Over this period, if our Fund had rebalanced exactly back to our desired asset allocation each month, turnover would have averaged about 80% per year, while the static, fixed weight approach would have experienced turnover of just 14% per year. However, in practice, both turnover rates would be lower as neither strategy would be rebalanced exactly back to target each month.

Despite the higher turnover of Elm’s strategy, there are several subtle but significant effects that together yield high expected (and so far, realized) tax-efficiency for our dynamic approach. First, the momentum overlay is what generates most of the additional turnover compared to a static approach. Its nature is to generate frequent but small short-term capital losses punctuated by less frequent but large long-term capital gains. Second, our portfolio turnover generally takes the form of buying and selling a small ‘top’ slice of the portfolio, which typically has relatively low built-up gains or losses. Beneath this ‘top’ slice, there will tend to be a more static base layer of the portfolio that can hold a buildup of unrealized long-term capital gains. Keeping track of specific tax lots also contributes to greater tax efficiency. Finally, a substantial fraction of total income is generally in the form of tax-preferred Qualified Dividends and tax-exempt municipal bond income, a benefit enjoyed by both the dynamic and static-weight strategies.10

In addition to the features described above, which relate to Elm’s core asset-allocation strategy, we apply additional tax-aware portfolio management techniques at the execution level. Our rebalancing algorithm recommends the transactions that will achieve the best trade-off between minimizing realized gains, minimizing transaction costs, maximizing realized losses, and staying close to our asset-allocation targets.11 Because many of the dozen or so markets we invest in are related, and several different instruments are generally available per market, we can often achieve a much better tax result for our investors than if we naively re-balanced each market exactly to target without thinking about taxes. Our taxable investors also benefit from periodic tax-loss harvesting, and our system automatically works to prevent tax-adverse wash sales between groups of linked accounts.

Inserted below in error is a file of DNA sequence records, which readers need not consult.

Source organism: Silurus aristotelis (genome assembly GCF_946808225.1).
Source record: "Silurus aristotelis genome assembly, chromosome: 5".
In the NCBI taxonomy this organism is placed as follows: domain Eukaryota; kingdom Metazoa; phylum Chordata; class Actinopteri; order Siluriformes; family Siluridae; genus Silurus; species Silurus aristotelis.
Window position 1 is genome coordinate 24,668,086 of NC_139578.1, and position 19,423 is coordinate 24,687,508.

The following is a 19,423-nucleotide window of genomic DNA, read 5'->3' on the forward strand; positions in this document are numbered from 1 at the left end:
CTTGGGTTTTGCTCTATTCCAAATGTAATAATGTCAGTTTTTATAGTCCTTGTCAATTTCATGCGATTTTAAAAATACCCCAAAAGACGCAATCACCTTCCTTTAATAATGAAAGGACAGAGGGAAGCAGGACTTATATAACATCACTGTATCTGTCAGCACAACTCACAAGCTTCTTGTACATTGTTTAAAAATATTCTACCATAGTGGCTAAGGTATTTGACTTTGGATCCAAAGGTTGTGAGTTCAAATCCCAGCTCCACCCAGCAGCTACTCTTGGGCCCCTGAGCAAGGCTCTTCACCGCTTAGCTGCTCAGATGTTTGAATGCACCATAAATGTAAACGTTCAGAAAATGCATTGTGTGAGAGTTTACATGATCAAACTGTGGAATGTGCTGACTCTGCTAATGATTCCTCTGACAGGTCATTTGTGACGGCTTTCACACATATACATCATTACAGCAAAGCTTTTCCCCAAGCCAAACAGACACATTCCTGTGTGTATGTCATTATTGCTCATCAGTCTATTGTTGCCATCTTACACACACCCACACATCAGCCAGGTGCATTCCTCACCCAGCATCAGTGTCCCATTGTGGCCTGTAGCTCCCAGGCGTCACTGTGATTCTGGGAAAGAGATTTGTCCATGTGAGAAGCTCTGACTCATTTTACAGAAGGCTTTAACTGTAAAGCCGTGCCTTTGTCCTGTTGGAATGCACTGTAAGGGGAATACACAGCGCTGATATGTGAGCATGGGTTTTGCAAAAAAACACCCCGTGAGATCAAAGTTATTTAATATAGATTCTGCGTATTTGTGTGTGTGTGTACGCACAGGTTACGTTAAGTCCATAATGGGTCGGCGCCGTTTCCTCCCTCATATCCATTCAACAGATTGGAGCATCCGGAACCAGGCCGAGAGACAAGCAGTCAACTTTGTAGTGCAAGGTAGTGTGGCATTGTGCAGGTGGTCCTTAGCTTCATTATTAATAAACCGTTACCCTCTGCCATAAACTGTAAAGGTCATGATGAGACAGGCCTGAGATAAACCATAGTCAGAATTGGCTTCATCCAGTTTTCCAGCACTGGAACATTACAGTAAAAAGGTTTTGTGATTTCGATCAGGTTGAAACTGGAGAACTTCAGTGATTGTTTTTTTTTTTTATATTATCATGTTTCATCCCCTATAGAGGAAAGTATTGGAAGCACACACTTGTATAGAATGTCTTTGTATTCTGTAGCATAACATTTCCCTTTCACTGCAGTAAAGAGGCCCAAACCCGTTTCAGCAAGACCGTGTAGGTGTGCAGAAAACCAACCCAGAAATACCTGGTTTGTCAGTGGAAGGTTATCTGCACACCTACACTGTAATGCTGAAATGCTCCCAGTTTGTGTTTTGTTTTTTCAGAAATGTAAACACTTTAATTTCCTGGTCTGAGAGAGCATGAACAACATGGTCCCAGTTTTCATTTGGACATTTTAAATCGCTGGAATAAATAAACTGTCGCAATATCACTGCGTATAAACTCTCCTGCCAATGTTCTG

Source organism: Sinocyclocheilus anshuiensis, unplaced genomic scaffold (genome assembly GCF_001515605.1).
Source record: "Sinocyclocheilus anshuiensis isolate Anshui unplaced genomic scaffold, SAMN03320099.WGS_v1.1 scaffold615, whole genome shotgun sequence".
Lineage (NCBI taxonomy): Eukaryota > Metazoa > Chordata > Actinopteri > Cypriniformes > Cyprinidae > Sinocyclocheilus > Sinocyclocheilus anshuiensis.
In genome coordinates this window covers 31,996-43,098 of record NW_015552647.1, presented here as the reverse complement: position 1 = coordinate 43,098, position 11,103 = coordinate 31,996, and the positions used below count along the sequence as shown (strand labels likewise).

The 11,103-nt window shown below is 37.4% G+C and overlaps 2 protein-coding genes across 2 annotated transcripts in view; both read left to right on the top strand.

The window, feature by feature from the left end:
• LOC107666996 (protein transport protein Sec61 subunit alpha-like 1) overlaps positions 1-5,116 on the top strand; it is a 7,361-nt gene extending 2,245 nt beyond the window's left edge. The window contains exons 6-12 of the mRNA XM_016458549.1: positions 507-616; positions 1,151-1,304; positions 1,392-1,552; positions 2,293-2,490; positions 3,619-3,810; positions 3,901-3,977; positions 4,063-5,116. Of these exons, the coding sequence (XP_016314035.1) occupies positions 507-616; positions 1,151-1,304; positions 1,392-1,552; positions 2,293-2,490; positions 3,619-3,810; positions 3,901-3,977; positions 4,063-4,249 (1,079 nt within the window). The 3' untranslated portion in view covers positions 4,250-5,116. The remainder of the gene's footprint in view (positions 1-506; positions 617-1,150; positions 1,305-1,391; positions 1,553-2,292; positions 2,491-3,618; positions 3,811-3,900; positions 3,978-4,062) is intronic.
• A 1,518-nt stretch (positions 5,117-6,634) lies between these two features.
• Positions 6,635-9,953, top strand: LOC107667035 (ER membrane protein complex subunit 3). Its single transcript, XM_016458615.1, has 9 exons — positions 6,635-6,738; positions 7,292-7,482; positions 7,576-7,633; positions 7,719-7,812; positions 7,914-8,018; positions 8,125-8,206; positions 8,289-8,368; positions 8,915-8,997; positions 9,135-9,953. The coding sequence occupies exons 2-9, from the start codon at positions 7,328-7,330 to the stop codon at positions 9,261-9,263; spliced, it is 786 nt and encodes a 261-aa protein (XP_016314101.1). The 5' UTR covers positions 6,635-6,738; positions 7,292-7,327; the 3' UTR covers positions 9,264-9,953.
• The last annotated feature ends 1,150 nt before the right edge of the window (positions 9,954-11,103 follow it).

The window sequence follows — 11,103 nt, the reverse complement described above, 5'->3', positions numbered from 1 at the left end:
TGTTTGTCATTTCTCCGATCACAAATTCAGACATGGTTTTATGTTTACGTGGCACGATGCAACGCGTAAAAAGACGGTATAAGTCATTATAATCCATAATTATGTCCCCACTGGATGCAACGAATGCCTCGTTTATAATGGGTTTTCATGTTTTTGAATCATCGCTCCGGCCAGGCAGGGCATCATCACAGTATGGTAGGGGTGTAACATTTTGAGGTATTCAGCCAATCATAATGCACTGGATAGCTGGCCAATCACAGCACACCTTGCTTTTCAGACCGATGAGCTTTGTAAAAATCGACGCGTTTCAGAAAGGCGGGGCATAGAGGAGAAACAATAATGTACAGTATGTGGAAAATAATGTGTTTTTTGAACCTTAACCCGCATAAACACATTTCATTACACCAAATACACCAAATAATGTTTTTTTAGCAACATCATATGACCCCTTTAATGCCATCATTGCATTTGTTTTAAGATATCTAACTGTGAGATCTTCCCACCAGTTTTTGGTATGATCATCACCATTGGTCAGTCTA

Conclusion

We hope this admittedly-limited treatment of this important topic sheds some light on our ability to deliver tax efficient returns through a systematic, dynamic and tax-aware asset allocation approach. We put a lot of focus on tax-efficiency, just as we do on efficiency in fees, as both are risk-free improvements to investor returns worth more than the same amount of expected but uncertain extra return we could try to earn by taking more risk. To paraphrase Ben Franklin: “A risk-free penny saved is worth two expected but risky pennies earned.” 12

Appendix: Simulated Experience for Global Balanced Taxable SMA over a Full Cycle (2007-2017)

The chart below provides a summary of the tax efficiency of our dynamic Global Balanced asset allocation strategy for the 11 full years to the end of 2017, in both absolute terms and relative to a static-weight Baseline strategy. This analysis provides a picture over an entire economic and financial market cycle, including the recession and bear market of 2008-2009.

In the bottom section of the chart, the lines show the tax benefit (or cost) of realized capital losses net of realized capital gains. Realized short-term and long-term capital losses (and gains) are valued at tax rates of 41% and 24% respectively.

The simulation of our dynamic asset allocation approach was calculated by running our current tax-aware rebalancing algorithm over the historical period 2007-2017, but it does not include the further potential benefit of doing tax-aware “harvest” transactions at times other than on our 40-day rebalancing cycle. For the static-weight portfolio, the simulation assumes that we rebalance the portfolio back to the Baseline weights every 40 days in a tax-aware manner, also without any extra “harvest” transactions.